This is the reality of many similar investments all over Africa. One would have hoped that all these previous experiences would inform the discussion between Herakles and the Cameroonian government, but there is little indication that this is in fact the case, at least from reading the Reuters article.

The main investment driver's stated motivations are fascinating to hear.   
Bruce Wrobel, chief executive of Herakles Farms, is not the stereotypical culturally deaf and blind foreign investor who cares about nothing else as long as he has the minister or president's signature/protection.   

Reuters tell us that, "Since a 1999 visit to West Africa during the civil wars of Sierra Leone and Liberia, Wrobel's aim has been to mix business with philanthropy in order to assist the continent." 

Wrobel's do-gooder credentials are further bolstered by how he 'helped cut telephone costs for millions of East Africans, he says, via his fiber-optic cable joint venture Seacom. A hydro plant run by his Sithe Global Power company in Uganda has reduced power blackouts there.'

But all this impressive 'helping' that he has done was in the course of doing business for profit, which is fine, even good; certainly much better than the unsustainable, unsuccessful brand of aid-based do-goodism that has been inflicted on Africa for decades now. Where governments are alert and responsive to their people's needs, for-profit investment certainly has much more potential to be harnessed into long-term development than aid-based 'projects.'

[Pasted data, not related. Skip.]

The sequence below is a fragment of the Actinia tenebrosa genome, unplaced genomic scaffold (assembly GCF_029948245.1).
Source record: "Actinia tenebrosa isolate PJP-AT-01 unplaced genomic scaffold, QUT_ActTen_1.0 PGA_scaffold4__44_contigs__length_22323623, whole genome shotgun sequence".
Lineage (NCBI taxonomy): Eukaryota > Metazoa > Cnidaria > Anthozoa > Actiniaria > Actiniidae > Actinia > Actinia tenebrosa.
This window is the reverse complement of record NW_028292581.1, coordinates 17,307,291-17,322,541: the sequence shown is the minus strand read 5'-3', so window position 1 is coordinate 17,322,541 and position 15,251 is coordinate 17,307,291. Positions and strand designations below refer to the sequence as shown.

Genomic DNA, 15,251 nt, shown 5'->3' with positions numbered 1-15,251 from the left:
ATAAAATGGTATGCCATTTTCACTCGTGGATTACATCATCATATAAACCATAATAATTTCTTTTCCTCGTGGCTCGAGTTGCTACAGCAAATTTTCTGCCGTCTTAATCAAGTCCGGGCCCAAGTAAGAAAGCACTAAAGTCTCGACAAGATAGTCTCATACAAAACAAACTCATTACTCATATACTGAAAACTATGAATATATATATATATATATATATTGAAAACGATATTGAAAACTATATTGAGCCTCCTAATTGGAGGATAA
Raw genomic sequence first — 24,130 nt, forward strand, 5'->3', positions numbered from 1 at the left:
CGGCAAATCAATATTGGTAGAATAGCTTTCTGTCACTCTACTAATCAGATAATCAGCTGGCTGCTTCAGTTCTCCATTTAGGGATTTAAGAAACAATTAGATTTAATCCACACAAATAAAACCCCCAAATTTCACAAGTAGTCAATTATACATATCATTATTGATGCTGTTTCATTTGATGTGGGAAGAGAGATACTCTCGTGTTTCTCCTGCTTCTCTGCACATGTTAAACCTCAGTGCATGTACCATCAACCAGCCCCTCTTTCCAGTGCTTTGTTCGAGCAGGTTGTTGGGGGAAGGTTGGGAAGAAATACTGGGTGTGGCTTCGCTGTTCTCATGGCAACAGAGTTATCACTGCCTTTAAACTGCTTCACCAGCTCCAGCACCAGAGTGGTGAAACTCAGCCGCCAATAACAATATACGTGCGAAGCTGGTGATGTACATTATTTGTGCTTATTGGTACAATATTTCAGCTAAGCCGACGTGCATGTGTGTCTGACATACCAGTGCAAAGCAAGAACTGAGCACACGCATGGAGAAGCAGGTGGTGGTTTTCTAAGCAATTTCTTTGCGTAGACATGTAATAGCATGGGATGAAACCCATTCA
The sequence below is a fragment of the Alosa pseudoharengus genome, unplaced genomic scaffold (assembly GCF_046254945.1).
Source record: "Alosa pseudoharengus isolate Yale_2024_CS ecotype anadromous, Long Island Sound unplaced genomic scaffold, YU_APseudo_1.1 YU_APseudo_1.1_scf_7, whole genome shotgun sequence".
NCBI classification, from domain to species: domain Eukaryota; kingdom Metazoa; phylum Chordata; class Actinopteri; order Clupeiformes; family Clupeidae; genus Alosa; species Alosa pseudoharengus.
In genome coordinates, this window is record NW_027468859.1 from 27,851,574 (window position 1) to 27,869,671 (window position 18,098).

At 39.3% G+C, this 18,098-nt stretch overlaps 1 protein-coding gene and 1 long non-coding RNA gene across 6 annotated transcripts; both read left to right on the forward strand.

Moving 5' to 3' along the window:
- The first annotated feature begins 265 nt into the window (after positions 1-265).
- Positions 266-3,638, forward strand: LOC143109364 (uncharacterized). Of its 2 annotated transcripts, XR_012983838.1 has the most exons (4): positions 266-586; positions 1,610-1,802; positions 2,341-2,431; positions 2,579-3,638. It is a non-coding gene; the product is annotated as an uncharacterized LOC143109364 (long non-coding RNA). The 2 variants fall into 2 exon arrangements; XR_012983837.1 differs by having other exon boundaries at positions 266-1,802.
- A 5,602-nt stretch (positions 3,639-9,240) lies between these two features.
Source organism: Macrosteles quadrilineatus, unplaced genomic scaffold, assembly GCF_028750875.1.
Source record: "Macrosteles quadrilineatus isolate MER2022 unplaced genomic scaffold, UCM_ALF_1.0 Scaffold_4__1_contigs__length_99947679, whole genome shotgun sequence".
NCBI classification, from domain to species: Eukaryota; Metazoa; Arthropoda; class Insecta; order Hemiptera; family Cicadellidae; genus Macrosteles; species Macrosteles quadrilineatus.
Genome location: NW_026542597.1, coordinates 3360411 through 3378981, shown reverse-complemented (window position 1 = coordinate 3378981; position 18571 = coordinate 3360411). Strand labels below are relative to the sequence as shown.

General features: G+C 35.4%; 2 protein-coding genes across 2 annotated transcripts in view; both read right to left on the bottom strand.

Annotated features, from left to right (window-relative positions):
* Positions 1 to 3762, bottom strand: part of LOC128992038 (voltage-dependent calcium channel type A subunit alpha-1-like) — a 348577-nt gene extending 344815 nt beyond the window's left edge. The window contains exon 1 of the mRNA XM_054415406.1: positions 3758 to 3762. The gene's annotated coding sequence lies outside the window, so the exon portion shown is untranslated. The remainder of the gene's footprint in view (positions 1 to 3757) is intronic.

Strangely, Wrobel out seems to be conflicted about whether he wants to do ethical for-profit business in Cameroon, or whether he is primarily going there is a Peace Corp worker.    

Listen to this mushy mumbo jumbo from Wrobel: "Our big concern is that over a relatively short period of time there will be no way for the African consumer to compete with the Chinese and the Indian buyer. That could lead to some of the types of instability and food riots that we saw a few years back."

Wrobel may well be a genuinely good guy who is sincere in his do-gooder rhetoric. But part of the history of the foreign exploitation of Africa over the last 100 years or so is that very often, the exploiters have claimed to be motivated by pity for Africans. It is tired, it is old, and it is increasingly met with suspicion.

If Wrobel really wants to show a new model of ethical farming investment at a time of growing scepticism, the best way he can do so is by practically showing that his Cameroonian palm oil venture has thought about and is addressing the many doubts and worries about such enterprises.  

 African Agriculture